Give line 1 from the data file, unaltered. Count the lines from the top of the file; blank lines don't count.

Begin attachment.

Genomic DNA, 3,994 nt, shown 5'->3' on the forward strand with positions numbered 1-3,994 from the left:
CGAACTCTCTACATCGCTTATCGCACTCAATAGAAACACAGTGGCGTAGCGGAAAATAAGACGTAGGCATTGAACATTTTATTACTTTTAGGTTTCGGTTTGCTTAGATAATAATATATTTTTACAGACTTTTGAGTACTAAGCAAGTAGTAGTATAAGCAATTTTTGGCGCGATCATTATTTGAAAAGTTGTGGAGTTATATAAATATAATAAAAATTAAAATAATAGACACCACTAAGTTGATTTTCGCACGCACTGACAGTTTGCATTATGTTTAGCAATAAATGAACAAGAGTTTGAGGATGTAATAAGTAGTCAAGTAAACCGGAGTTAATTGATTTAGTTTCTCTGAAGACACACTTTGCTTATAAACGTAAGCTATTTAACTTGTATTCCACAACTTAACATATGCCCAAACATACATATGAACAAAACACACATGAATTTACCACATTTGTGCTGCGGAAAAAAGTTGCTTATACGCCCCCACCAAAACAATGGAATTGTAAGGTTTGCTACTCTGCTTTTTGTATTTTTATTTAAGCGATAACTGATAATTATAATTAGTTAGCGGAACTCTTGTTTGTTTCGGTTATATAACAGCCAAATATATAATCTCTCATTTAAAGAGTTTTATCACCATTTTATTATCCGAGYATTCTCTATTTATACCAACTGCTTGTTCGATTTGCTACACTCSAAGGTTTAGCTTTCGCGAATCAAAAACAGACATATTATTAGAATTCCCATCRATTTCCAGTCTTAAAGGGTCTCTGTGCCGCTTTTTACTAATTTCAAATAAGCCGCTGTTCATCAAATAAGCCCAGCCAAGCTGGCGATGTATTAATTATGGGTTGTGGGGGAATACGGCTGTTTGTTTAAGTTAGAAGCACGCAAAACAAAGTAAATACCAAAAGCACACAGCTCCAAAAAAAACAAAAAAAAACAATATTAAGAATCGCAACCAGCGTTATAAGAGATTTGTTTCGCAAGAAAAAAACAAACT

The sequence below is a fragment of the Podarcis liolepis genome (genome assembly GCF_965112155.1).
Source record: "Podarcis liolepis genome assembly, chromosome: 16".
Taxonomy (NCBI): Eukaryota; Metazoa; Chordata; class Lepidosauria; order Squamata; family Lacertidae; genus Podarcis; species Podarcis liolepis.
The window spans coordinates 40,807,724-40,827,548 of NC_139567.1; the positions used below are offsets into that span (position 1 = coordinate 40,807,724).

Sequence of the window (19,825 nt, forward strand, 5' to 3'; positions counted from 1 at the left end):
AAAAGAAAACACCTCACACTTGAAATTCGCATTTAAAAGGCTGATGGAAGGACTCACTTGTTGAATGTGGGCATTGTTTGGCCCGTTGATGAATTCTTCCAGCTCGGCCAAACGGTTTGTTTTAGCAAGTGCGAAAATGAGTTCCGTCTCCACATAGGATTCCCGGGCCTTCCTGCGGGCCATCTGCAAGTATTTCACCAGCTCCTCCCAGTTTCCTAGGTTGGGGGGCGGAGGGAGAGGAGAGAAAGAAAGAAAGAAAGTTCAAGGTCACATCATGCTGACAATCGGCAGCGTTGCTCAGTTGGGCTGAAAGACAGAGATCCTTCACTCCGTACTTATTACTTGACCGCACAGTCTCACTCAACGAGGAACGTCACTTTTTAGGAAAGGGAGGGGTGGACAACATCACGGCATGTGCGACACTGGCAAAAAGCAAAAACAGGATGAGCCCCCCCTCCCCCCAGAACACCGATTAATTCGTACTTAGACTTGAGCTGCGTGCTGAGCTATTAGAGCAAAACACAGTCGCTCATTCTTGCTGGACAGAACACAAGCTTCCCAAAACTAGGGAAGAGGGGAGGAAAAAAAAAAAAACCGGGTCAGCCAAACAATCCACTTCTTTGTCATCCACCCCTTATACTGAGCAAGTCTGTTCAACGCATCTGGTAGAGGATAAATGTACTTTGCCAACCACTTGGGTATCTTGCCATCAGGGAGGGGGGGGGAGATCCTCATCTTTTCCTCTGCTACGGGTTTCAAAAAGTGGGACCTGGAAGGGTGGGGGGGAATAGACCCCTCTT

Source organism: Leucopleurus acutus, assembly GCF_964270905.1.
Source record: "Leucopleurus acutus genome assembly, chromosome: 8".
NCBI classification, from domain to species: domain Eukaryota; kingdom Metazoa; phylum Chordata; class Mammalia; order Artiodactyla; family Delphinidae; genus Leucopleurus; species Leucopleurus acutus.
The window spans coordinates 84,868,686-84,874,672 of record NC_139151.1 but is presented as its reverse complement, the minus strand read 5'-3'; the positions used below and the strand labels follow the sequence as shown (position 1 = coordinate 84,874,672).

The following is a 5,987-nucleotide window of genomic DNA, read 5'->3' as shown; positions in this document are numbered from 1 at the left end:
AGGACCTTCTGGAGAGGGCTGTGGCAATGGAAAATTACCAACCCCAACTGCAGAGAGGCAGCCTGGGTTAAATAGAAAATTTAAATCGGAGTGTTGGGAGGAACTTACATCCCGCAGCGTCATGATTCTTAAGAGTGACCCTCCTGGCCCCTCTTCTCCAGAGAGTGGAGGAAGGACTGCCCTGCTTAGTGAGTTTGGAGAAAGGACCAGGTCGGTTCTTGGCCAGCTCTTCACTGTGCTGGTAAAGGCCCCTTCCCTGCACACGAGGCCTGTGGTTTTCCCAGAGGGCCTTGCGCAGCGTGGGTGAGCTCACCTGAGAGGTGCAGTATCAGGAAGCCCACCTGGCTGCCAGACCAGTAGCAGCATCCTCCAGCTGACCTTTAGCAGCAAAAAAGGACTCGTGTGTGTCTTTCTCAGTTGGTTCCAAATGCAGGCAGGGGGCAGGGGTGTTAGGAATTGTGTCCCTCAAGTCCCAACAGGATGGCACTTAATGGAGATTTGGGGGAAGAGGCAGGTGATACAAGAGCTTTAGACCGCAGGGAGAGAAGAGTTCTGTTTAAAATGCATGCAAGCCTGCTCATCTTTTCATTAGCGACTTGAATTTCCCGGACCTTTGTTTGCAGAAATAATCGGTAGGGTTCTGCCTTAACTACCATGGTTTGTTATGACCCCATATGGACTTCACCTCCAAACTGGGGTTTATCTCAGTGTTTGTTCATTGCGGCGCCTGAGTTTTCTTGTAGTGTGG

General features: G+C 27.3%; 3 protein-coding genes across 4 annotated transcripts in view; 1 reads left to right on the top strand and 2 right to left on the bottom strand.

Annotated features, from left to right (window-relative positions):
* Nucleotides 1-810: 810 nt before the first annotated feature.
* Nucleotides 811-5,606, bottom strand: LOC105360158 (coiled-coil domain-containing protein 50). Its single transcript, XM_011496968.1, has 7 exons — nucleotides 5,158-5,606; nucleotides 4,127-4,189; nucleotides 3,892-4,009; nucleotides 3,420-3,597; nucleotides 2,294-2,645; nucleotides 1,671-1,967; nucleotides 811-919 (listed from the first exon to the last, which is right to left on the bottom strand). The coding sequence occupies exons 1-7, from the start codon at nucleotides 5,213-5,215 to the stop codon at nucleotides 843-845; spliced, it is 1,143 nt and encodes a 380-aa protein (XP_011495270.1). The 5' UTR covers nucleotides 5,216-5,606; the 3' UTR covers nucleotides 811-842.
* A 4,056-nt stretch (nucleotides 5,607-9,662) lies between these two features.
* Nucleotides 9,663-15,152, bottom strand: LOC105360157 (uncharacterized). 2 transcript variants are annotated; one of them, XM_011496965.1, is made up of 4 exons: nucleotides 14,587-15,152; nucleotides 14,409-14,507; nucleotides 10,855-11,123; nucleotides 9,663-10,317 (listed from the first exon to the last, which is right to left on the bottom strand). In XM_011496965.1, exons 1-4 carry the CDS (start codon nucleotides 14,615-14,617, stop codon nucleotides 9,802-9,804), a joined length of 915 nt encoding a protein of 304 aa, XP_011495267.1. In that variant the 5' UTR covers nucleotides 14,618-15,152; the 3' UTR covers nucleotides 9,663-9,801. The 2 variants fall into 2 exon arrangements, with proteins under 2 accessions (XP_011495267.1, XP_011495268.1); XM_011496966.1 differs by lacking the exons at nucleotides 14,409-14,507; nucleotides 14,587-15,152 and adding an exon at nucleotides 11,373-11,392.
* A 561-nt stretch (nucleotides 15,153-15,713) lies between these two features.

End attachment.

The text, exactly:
Genomic DNA, 3,994 nt, shown 5'->3' on the forward strand with positions numbered 1-3,994 from the left: